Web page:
GTCC program paying high school students to learn, providing college degree debt-free

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GUILFORD COUNTY, N.C. — According to The Federal Reserve, student loan debt in the United States surpassed $1.7 trillion dollars at the end of 2020. For students coming out of high school, the idea of graduating college with tens of thousands of dollars’ worth of debt can be daunting, which is why programs such as the Guilford Apprenticeship Program (GAP) are becoming more appealing.

“Apprenticeship is really starting to take off across the United States,” says Laurie Bargebuhr, Guilford Technical Community College Apprenticeship Coordinator. “This is a model that’s been in place in Europe for a long time.”

In 2016, local businesses came together to fill a need for employees with specific skill sets. When those businesses joined to make an apprenticeship program, it provided high school juniors and seniors with a unique opportunity; go to school, take college courses, earn a degree debt-free, all while getting paid.

“At the end of the four-year program they have 8,000 hours of work and school that they have been compensated for,” Bargebuhr explains.

Bargebuhr adds the program has grown every year since 2016, and while the pandemic has made it more challenging to connect with students, the program is still seeing a good rate of applications.

GAP currently offers apprenticeships in four industry sectors, including advanced manufacturing, IT, automotive and HVAC. In total, there are more than 30 Guilford County companies offering apprenticeships to GAP participants.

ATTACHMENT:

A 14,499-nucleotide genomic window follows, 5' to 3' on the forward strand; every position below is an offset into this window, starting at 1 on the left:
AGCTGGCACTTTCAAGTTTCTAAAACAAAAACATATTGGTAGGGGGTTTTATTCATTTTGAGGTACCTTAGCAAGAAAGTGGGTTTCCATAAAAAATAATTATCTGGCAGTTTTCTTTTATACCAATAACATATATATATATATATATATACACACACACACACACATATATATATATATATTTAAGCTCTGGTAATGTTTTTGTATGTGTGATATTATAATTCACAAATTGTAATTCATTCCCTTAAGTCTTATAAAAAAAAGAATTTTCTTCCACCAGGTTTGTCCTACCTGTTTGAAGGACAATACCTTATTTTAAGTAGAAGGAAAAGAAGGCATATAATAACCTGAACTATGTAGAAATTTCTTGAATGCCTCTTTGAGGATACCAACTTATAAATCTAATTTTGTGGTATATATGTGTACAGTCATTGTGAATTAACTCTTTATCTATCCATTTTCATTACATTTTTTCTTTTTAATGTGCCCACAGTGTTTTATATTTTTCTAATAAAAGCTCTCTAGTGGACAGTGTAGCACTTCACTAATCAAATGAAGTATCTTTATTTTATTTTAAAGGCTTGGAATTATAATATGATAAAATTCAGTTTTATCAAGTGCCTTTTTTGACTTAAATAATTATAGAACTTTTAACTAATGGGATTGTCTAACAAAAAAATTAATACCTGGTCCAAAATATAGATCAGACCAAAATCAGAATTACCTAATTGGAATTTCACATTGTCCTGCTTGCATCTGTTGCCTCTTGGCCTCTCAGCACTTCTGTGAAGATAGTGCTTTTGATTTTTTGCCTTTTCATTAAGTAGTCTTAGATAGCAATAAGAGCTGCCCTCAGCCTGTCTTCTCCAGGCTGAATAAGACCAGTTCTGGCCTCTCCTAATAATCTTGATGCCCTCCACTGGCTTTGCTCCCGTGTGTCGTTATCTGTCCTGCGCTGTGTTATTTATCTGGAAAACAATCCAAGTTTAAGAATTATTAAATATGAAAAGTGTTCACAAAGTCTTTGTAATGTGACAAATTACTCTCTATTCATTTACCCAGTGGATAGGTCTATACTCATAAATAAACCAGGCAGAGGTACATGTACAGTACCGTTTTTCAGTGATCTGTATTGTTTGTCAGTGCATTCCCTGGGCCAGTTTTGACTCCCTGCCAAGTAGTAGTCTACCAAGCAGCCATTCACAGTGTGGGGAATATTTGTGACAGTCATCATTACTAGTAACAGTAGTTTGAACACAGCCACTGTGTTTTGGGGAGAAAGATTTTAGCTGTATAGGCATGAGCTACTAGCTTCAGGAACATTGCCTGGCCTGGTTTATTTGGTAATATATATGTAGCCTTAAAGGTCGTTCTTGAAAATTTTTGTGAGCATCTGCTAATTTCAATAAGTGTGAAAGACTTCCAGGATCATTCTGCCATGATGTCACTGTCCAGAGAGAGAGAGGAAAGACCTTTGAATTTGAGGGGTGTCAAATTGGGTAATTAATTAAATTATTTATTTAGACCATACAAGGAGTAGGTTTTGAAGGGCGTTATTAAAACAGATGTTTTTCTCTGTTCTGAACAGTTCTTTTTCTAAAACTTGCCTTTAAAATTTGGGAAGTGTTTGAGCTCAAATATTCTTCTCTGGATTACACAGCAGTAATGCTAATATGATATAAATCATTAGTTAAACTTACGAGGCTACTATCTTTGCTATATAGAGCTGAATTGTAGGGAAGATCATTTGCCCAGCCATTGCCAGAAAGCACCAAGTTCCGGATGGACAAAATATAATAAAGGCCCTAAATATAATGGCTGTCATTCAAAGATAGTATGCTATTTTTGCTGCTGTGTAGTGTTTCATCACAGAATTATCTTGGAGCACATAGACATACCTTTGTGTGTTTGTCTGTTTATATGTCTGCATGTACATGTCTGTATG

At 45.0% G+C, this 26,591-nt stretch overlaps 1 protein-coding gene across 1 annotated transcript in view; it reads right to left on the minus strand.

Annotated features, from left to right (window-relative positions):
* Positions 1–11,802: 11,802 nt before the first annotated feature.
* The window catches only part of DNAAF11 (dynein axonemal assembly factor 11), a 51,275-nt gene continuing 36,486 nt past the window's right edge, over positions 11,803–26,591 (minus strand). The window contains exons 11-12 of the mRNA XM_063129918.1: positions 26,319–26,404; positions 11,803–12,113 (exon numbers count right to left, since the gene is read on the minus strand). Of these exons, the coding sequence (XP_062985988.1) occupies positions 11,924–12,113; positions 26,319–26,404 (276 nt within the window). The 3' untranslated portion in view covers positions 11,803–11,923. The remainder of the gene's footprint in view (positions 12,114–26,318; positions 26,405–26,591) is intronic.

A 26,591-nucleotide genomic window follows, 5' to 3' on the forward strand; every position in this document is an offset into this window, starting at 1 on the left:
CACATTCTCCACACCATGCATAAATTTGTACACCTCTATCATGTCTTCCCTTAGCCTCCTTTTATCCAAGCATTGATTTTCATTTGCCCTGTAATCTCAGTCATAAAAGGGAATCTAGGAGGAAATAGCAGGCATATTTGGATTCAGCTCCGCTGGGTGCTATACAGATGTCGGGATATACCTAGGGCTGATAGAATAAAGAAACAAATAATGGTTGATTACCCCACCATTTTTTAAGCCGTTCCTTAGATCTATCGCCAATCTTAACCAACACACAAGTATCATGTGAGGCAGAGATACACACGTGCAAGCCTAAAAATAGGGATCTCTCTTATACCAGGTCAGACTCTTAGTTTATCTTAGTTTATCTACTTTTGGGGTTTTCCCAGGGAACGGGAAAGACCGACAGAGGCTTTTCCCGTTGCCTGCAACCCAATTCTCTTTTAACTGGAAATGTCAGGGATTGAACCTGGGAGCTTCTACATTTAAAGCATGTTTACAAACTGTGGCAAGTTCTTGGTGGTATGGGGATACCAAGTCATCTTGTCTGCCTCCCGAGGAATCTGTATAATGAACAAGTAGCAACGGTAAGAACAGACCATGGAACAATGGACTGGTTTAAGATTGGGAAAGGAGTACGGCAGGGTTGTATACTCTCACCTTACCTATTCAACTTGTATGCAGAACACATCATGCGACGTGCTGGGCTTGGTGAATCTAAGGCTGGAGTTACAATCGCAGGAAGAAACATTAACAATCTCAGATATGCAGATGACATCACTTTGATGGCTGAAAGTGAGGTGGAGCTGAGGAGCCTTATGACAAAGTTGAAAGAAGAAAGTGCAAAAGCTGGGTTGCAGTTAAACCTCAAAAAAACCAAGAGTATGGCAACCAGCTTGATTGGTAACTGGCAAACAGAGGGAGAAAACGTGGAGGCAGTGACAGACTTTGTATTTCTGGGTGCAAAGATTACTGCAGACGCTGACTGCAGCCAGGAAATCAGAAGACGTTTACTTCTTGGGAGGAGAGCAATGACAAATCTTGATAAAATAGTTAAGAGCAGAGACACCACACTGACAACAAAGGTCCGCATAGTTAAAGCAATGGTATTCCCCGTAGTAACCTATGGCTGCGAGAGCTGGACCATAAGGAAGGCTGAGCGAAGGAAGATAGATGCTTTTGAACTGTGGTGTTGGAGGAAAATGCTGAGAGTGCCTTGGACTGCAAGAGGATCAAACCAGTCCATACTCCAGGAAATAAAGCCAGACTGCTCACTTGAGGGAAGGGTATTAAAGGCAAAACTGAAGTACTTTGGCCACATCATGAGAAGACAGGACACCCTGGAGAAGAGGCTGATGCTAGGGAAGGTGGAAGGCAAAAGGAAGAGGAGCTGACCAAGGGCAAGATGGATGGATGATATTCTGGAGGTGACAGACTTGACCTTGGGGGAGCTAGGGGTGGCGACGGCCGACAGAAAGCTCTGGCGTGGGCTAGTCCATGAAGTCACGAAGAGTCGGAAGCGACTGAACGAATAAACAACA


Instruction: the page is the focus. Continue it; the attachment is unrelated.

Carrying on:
“I found that this laid a better foundation, so I could understand and be better in the field that I want to go in eventually,” says Sean Haboon, an apprentice quality engineer with Bright Plastics, who’s in his fourth year of the GAP program.

Upon completion, students earn an Associate of Applied Science degree from GTCC, and with all tuition, books and fees covered, they get that degree debt-free.

“I was worried that my mom would end up in a lot of debt, as would I and my siblings,” says Courtney Smith, a third-year apprentice studying advanced manufacturing. “I definitely would recommend it to students who have an aptitude for math and think that they work better hands-on.”

In addition to obtaining specialized certification and experience, apprentices also have the option of transferring credits to most North Carolina four-year universities in the pursuit of a bachelor’s degree.

“Your school hours, when you go to school, it counts towards your work hours and you’re getting paid for it,” adds Niiodoi Yememofio, second-year apprentice with Culp Home Fashions. “I’d say the only thing you pay for is your gas and that’s pretty much it.”

Bargebuhr says there have been talks of expanding the program in the future. To learn more, click here.

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